Romans 2:1-24, 3:21-30
The Limitations of the Law (2:1-24)
In this passage Paul seems to be making an example of the Jews. In fact, one commentary that I use titled this passage "the failure of the Jews." Of course, Paul was a Jew himself so maybe he felt that this context was the safest one for his message. In the same way, I might criticize or make jokes about my own family, but I certainly wouldn't stand for it if someone outside the family said the exact same things. The Jews of Paul's experience were dedicated to living a life that focused on a code of righteousness that was pleasing to God. Nothing wrong with that! However, choosing to live at a higher standard can lead to self-righteousness and a judgmental attitude. No skill is more easily mastered than the ability to detect the flaws of others. Not only is this skill a delight to practice, it has the added bonus of confirming our own integrity. Paul points out that anyone who appoints himself as judge has essentially declared himself as divine, and Paul does find something wrong with that. Here lies the limitation of the law-- good people can allow their goodness to betray them into self satisfaction and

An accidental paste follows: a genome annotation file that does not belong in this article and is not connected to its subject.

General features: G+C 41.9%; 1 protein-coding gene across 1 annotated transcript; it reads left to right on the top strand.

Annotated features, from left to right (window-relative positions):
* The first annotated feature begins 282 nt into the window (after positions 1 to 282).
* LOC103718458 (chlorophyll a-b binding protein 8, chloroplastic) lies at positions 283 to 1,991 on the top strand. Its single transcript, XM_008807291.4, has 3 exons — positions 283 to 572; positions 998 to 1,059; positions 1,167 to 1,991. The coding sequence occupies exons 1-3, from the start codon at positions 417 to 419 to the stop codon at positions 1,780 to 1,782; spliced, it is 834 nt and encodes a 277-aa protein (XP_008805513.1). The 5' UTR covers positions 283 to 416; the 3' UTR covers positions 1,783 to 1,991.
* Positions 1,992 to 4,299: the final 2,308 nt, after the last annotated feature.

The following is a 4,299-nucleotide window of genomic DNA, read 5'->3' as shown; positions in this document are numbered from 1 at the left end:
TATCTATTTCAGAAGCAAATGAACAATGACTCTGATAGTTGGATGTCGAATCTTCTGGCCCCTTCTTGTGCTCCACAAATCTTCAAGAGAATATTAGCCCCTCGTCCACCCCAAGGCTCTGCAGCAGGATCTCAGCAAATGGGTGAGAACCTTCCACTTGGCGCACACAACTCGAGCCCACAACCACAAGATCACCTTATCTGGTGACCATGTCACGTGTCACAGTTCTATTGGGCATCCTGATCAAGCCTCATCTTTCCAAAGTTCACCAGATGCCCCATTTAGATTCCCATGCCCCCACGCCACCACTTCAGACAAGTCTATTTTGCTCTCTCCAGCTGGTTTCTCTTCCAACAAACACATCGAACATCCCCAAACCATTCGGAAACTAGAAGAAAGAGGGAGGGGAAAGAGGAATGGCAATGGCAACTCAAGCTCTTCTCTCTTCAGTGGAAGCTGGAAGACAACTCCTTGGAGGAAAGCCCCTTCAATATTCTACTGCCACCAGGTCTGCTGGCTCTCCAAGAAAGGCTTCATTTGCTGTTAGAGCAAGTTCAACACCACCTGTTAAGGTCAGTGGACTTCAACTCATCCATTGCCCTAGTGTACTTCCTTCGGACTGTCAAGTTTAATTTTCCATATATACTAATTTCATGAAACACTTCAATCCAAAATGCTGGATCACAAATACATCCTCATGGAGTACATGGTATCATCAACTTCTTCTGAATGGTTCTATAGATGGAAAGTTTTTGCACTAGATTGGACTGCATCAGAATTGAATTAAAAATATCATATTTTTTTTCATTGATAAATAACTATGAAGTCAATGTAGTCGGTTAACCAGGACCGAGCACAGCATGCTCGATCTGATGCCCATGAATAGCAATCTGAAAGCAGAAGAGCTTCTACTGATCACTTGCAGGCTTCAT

superiority. It's not like Paul was the first Jew to notice this. We find the same message repeatedly throughout the Old Testament prophets.
It's an odd point that warning people about being judgmental can come off sounding very judgmental.
God, on the contrary, who is entitled to judge, does so "according to truth." He alone knows all the facts, and He alone can set them in the light of perfect righteousness. This is good to keep in mind, because Paul seems to imply that all of us are in the path of God's wrath and fury. The Jew is not excused because he has the law, and the Gentile is not excused because he lacks it. That covers pretty much everyone. For those with greater privileges, there are heavier responsibilities, but all will be judged by the moral insight that is possessed. Paul is getting pretty liberal here --- he acknowledges righteous Gentiles outside the narrow and exclusive confines of the law. He concedes that reason and conscience are the evidence of God's presence within each person, but the full revelation of grace is through Christ alone.
The Saving Act of Justification (3:21-30)
In this passage Paul presents justification as something needed by everyone and available to everyone. It is an act of God, and it manifests his essential nature. It becomes effective when it meets the response of faith. Most of the common metaphors of atonement are included in this passage. Being "made righteous" is like being acquitted and freed from prison. "Redemption" refers to the slave who is freed through the payment of money. "Expiation" is a term associated with ritual sacrifice and reconciliation. All of these are analogies, though, and all are insufficient to explain God's grace.